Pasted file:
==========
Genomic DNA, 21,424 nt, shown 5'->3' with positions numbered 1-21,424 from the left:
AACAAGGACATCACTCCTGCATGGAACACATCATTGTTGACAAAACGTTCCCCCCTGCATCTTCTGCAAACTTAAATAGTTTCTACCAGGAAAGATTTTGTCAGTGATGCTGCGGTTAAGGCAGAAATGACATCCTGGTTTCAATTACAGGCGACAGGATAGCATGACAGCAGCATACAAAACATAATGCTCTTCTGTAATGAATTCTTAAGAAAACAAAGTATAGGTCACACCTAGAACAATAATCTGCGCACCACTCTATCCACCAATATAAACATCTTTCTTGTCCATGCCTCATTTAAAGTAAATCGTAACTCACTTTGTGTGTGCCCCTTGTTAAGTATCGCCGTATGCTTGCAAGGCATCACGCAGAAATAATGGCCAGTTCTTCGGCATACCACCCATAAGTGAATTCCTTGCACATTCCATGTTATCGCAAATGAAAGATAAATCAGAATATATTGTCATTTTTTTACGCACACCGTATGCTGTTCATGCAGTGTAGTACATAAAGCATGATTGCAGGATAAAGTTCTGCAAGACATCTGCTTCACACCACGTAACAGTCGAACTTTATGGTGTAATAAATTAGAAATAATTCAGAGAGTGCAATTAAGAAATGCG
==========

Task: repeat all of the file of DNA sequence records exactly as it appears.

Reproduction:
Genomic DNA, 21,424 nt, shown 5'->3' with positions numbered 1-21,424 from the left:
AACAAGGACATCACTCCTGCATGGAACACATCATTGTTGACAAAACGTTCCCCCCTGCATCTTCTGCAAACTTAAATAGTTTCTACCAGGAAAGATTTTGTCAGTGATGCTGCGGTTAAGGCAGAAATGACATCCTGGTTTCAATTACAGGCGACAGGATAGCATGACAGCAGCATACAAAACATAATGCTCTTCTGTAATGAATTCTTAAGAAAACAAAGTATAGGTCACACCTAGAACAATAATCTGCGCACCACTCTATCCACCAATATAAACATCTTTCTTGTCCATGCCTCATTTAAAGTAAATCGTAACTCACTTTGTGTGTGCCCCTTGTTAAGTATCGCCGTATGCTTGCAAGGCATCACGCAGAAATAATGGCCAGTTCTTCGGCATACCACCCATAAGTGAATTCCTTGCACATTCCATGTTATCGCAAATGAAAGATAAATCAGAATATATTGTCATTTTTTTACGCACACCGTATGCTGTTCATGCAGTGTAGTACATAAAGCATGATTGCAGGATAAAGTTCTGCAAGACATCTGCTTCACACCACGTAACAGTCGAACTTTATGGTGTAATAAATTAGAAATAATTCAGAGAGTGCAATTAAGAAATGCG